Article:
REPORT: UN Agency Helped North Korea With International Patent Application For Banned Nerve Gas Chemical
Carter May 15th, 2017 3:29 pm
Fox News exclusive report: For over a year, a UN agency out of Geneva helped the North Koreans prepare an “international patent application for production of sodium cyanide which has been on a list of materials banned from shipment to that country by the U.N. Security Council since 2006.”
This shocking new revelation comes at a time when tensions have escalated unlike ever before between the civilized world and the Hermit Kingdom. The chemicals in question are used to make the nerve agent “Tabun”, which is clear, colorless, and tasteless and is in close relation chemically to Sarin, the same chemical used in the recent Syrian gas attacks.
The World Intellectual Property Organization (WIPO) did not mention that they were assisting North Korea to the Security Council committee that is monitoring North Korea sanctions. WIPO also did not inform the U.N. Panel of Experts that report sanction violations to the committee.
Fox News reports:
Fox News told both U.N. bodies of the patent application for the first time late last week, after examining the application file on a publicly available WIPO internal website.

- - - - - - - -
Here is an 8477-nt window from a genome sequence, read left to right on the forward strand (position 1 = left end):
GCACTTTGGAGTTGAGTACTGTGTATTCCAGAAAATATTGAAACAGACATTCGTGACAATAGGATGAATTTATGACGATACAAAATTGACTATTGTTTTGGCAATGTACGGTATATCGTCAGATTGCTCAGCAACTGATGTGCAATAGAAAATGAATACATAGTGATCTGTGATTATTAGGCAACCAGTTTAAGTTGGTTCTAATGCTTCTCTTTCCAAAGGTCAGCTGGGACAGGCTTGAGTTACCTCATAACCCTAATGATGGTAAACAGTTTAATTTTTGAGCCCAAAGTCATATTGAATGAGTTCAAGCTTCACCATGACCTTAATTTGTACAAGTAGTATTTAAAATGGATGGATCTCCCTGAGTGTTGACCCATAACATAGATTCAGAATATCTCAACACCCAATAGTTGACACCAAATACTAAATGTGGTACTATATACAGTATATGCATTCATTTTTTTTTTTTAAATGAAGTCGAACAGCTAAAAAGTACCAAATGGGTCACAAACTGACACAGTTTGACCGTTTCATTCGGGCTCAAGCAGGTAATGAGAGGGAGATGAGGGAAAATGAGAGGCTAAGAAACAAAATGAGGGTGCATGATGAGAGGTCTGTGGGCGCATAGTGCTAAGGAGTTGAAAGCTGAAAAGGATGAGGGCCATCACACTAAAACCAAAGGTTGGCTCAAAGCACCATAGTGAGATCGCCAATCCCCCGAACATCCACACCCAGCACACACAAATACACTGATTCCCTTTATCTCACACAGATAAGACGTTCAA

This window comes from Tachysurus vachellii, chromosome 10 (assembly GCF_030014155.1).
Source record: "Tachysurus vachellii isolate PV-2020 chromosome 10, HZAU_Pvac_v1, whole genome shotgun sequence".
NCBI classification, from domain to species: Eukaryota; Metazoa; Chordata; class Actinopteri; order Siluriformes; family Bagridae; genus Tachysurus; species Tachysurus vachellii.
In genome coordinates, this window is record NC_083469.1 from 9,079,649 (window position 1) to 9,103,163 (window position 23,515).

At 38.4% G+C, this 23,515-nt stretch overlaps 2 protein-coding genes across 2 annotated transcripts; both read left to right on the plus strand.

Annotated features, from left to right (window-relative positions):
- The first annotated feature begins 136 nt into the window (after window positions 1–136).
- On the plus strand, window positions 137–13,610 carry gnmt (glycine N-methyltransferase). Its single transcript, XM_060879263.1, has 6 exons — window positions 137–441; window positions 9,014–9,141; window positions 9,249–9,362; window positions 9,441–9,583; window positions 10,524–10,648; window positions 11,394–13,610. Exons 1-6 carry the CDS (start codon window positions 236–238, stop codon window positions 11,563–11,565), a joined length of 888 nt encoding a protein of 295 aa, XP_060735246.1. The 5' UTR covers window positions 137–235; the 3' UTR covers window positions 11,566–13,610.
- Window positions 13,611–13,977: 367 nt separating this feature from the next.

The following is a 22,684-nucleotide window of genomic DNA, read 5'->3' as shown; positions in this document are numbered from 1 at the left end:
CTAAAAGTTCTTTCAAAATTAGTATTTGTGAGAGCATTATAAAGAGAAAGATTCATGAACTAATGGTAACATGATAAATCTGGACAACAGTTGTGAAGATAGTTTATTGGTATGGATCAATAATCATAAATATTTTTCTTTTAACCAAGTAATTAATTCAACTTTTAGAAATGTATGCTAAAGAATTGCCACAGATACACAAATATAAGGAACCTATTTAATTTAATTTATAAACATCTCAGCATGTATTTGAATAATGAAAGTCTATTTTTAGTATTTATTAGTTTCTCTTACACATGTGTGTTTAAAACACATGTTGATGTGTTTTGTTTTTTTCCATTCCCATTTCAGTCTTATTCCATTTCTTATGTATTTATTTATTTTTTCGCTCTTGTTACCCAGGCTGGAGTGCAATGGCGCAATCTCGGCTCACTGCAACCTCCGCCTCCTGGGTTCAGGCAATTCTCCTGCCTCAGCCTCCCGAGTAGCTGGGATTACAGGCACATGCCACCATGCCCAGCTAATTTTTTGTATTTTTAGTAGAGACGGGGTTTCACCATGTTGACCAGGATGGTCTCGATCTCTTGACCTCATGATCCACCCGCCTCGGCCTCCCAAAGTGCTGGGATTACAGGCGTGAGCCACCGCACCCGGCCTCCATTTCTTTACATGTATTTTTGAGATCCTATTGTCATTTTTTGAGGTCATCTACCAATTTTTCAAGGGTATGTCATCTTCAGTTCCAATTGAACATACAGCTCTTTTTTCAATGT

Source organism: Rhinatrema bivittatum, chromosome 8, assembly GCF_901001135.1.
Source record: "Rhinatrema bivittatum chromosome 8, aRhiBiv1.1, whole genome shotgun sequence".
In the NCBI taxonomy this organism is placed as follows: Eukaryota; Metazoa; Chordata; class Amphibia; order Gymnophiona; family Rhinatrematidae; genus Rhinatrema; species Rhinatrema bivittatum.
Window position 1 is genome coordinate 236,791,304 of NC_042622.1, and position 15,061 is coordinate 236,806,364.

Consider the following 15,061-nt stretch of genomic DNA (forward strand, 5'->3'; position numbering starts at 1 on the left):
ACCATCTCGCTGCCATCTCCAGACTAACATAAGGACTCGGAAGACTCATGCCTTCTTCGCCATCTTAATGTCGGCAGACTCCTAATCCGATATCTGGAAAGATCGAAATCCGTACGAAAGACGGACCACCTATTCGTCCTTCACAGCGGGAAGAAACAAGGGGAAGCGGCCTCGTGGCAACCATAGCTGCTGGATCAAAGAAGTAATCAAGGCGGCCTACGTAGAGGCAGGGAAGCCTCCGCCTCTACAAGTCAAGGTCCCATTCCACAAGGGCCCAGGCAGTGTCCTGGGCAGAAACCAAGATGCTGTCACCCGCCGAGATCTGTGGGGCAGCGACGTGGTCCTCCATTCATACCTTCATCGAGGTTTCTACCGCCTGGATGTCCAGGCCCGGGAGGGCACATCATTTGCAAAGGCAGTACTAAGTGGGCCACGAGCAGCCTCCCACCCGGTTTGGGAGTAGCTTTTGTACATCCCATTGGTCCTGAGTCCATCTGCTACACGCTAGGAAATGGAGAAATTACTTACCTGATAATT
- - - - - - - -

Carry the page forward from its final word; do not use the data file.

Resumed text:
Information on the website indicates that North Korea started the international patent process on Nov. 1, 2015 — about two months before its fourth illegal nuclear test. The most recent document on the website is a “status report,” dated May 14, 2017 (and replacing a previous status report of May 8), declaring the North Korean applicants’ fitness “to apply for and be granted a patent.”
During all that time, however, the U.N.’s Panel of Experts on North Korea “has no record of any communication from WIPO to the Committee or the Panel regarding such a serious patent application,” said Hugh Griffiths, coordinator of the international U.N. expert team, in response to a Fox News question.
The Panel of Experts has now officially “opened an investigation into this matter,” he said.
You can read the rest of the extensive report here.